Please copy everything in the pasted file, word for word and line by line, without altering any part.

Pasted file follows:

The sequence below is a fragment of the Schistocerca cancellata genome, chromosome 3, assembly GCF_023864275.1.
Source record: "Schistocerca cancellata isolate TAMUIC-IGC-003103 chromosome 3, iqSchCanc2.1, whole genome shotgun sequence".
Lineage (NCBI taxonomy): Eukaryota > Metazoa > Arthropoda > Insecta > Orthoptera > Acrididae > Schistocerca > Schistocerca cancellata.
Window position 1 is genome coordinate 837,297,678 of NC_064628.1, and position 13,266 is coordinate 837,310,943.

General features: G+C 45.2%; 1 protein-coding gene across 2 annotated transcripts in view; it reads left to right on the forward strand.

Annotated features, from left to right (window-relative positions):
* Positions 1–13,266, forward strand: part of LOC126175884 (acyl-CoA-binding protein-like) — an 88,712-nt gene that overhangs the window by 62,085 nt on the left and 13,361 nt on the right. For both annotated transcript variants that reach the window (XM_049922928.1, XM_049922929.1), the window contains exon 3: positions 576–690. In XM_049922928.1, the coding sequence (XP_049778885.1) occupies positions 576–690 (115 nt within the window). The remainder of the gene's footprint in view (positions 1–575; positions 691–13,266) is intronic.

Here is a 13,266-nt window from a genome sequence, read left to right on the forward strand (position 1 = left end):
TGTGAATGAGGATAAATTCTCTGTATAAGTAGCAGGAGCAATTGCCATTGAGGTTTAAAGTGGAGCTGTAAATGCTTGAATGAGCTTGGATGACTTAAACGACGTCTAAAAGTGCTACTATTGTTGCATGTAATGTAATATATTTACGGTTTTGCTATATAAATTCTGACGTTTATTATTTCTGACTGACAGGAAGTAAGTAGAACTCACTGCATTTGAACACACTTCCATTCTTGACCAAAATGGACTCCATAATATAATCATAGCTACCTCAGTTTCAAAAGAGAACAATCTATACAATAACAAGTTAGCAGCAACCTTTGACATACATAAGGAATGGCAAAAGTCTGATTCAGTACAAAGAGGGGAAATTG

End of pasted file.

The sequence below is a fragment of the Schistocerca cancellata genome, chromosome 3, assembly GCF_023864275.1.
Source record: "Schistocerca cancellata isolate TAMUIC-IGC-003103 chromosome 3, iqSchCanc2.1, whole genome shotgun sequence".
Lineage (NCBI taxonomy): Eukaryota > Metazoa > Arthropoda > Insecta > Orthoptera > Acrididae > Schistocerca > Schistocerca cancellata.
Window position 1 is genome coordinate 837,297,678 of NC_064628.1, and position 13,266 is coordinate 837,310,943.

General features: G+C 45.2%; 1 protein-coding gene across 2 annotated transcripts in view; it reads left to right on the forward strand.

Annotated features, from left to right (window-relative positions):
* Positions 1–13,266, forward strand: part of LOC126175884 (acyl-CoA-binding protein-like) — an 88,712-nt gene that overhangs the window by 62,085 nt on the left and 13,361 nt on the right. For both annotated transcript variants that reach the window (XM_049922928.1, XM_049922929.1), the window contains exon 3: positions 576–690. In XM_049922928.1, the coding sequence (XP_049778885.1) occupies positions 576–690 (115 nt within the window). The remainder of the gene's footprint in view (positions 1–575; positions 691–13,266) is intronic.

Here is a 13,266-nt window from a genome sequence, read left to right on the forward strand (position 1 = left end):
TGTGAATGAGGATAAATTCTCTGTATAAGTAGCAGGAGCAATTGCCATTGAGGTTTAAAGTGGAGCTGTAAATGCTTGAATGAGCTTGGATGACTTAAACGACGTCTAAAAGTGCTACTATTGTTGCATGTAATGTAATATATTTACGGTTTTGCTATATAAATTCTGACGTTTATTATTTCTGACTGACAGGAAGTAAGTAGAACTCACTGCATTTGAACACACTTCCATTCTTGACCAAAATGGACTCCATAATATAATCATAGCTACCTCAGTTTCAAAAGAGAACAATCTATACAATAACAAGTTAGCAGCAACCTTTGACATACATAAGGAATGGCAAAAGTCTGATTCAGTACAAAGAGGGGAAATTG